“Eurobonds are the solution, a serious and efficient response, adapted to the emergency we are living,” said Prime Minister Giuseppe Conte of Italy in an impassioned address to the nation on Monday.

Prime Minister Pedro Sánchez of Spain, where the death toll has approached 14,000, has called for a new Marshall Aid plan for the reconstruction of Europe.

“Without solidarity there can be no cohesion, without cohesion there will be disaffection and the credibility of the European project will be severely damaged,” he warned.

Europe’s de facto top leader, Chancellor Angela Merkel of Germany, this week called the coronavirus outbreak and its aftermath the “greatest test for the European Union since its inception.”

“Germany will only do well in the long run if Europe is doing well,” Ms. Merkel told reporters at a news conference. The answer to current events, she said, was “more Europe, a stronger Europe — and a well-functioning Europe in all its parts, meaning in all its member states.”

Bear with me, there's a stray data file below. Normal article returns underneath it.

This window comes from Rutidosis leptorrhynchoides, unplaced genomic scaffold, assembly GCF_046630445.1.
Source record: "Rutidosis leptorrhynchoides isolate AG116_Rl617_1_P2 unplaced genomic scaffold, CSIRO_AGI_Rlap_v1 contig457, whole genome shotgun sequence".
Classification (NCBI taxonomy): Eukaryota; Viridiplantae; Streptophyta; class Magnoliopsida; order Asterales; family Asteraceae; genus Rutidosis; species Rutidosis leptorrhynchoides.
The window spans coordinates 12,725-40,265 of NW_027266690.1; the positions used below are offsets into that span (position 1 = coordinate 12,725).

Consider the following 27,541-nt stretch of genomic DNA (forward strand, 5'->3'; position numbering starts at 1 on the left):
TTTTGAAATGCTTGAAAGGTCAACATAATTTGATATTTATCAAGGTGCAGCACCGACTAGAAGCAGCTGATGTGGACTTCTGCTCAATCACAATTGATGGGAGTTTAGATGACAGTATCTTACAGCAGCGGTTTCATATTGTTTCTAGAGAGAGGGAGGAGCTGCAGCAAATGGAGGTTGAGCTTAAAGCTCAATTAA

But Ms. Merkel stopped short of backing joint debt.

For Ms. Merkel, loans with few strings attached and German subsidies for unemployment benefits elsewhere in Europe were already quite brave measures, and as far as she was prepared to go.

She and other northern European leaders have signed off on waiving rules that normally punish European countries for running high deficits.

They have also implicitly backed a decision by the European Central Bank to launch a new bond-buying program that will see it swoop up the debt of eurozone countries, buying time for leaders to work out their next moves.